Academic journal article Cosmos and History: The Journal of Natural and Social Philosophy

The Primordial Role of Stories in Human Self-Creation

Academic journal article Cosmos and History: The Journal of Natural and Social Philosophy

The Primordial Role of Stories in Human Self-Creation

Article excerpt

Abstract: We now have a paradoxical situation where the place and status of stories is in decline within the humanities, while scientists are increasingly recognizing their importance. Here the attitude towards narratives of these scientists is defended. It is argued that stories play a primordial role in human self-creation, underpinning more abstract discourses such as mathematics, logic and science. To uphold the consistency of this claim, this thesis is defended by telling a story of the evolution of European culture from Ancient Greece to the present, including an account of the rise of the notion of culture and its relation to the development of history, thereby showing how stories function to justify beliefs, situate people as agents within history and orient them to create the future.

Keywords: Narrative; History; Science; Culture; Complexity Theory; Hegel; Ricoeur; Carr; Kauffman

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There is a peculiar inversion taking place between the sciences and the humanities. The humanities traditionally have given a central place to stories or narratives, either historical or fictional, and sought to defend them as offering at least an equivalent status in knowing the world to the mathematical thought and reductive analysis of the natural sciences. This defence runs from Giambattista Vico through Johann Herder and Wilhelm Dilthey to Paul Ricoeur and David Carr. This has been in opposition to the proponents of mathematical physics from Rene Descartes through to the logical positivists who have dismissed stories as at best a form of entertainment, at worst, as delusional. The human sciences traditionally have been divided between those who wished to reduce them to a branch of the natural sciences and exclude narrative as 'unscientific', and humanistic approaches celebrating human creativity, which have aligned themselves with the humanities and given a central place to narrative. But narratives are now under attack within literature, history and the humanities. There is a crisis of narrative in novels, while in film, narrative is being subordinated to the image. (1) Perhaps more significantly, history has been in a crisis for some time, and a number of historians have denigrated the cognitive claims of historical narratives. (2) Postmodernists have embraced this decline in narratives, particularly metanarratives, as in some way liberating. It would seem that narratives, and the humanities, have finally been defeated by the cognitive claims of the scientists.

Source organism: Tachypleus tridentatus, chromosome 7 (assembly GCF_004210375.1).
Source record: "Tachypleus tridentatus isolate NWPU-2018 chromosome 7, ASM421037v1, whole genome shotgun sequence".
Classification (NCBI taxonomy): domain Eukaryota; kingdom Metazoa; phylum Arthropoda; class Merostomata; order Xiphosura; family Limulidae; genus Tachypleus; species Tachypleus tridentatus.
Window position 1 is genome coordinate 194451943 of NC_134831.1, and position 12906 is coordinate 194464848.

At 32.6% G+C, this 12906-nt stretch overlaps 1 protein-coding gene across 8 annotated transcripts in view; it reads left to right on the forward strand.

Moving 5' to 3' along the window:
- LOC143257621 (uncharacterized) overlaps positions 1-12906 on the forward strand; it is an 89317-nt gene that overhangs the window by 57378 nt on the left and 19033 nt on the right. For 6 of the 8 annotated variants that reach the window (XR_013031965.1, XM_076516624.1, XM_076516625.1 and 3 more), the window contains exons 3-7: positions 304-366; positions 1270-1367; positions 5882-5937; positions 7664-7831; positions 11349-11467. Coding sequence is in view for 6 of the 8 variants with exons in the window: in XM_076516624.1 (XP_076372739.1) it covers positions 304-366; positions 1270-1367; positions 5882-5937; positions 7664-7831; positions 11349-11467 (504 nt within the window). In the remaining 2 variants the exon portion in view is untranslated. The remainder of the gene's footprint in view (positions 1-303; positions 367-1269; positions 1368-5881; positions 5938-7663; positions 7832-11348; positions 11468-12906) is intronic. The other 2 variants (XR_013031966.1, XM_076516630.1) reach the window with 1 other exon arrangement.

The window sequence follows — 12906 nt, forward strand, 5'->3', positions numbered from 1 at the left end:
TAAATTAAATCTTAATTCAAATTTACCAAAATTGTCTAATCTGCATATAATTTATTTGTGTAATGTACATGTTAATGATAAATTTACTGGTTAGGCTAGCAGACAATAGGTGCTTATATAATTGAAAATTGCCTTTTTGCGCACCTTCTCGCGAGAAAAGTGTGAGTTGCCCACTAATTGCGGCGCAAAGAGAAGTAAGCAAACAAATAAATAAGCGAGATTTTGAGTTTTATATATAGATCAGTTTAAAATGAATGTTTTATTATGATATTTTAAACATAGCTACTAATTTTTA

Within the natural sciences, however, there is increasing disquiet about the ultimate goal of science to develop a mathematical 'theory of everything', and along with this, increasing skepticism about the role of mathematics within science. (3) This skepticism has found eloquent expression in a short essay by Stuart Kaffman, 'Emergence and Story: Beyond Newton, Einstein and Bohr?' Kauffman points out that Newton, Einstein and Bohr shared the assumption that to explain anything we must first pre-state its configuration space; that is, the set of all possible solutions. In Newtonian mechanics we prestate the initial and boundary conditions, the particles and force laws and with them, the configuration space. In the general theory of relativity the configuration space is the set of possible solutions given the initial and boundary conditions along with Einstein's equations. In quantum mechanics we also pre-state the configuration space of all conceivable observables. But if the universe is really creative, and it seems that the biosphere in particular is creative, then it is impossible to pre-state its configuration space. In fact, Kauffman noted, biologists seldom do science as Newton taught, although they do so occasionally in limited domains. In the biological world, which includes biologists, things are more complex. As autonomous agents, people muck through, making a living, and to describe this, they tell stories. As Kauffman put it:

   If we cannot have all the categories that may be of relevance
   finitely prestated ahead of time, how else should we talk about the
   emergence of the biosphere or in our history--a piece of the
   biosphere--of new relevant categories, new functionalities, new
   ways of making a living? … 
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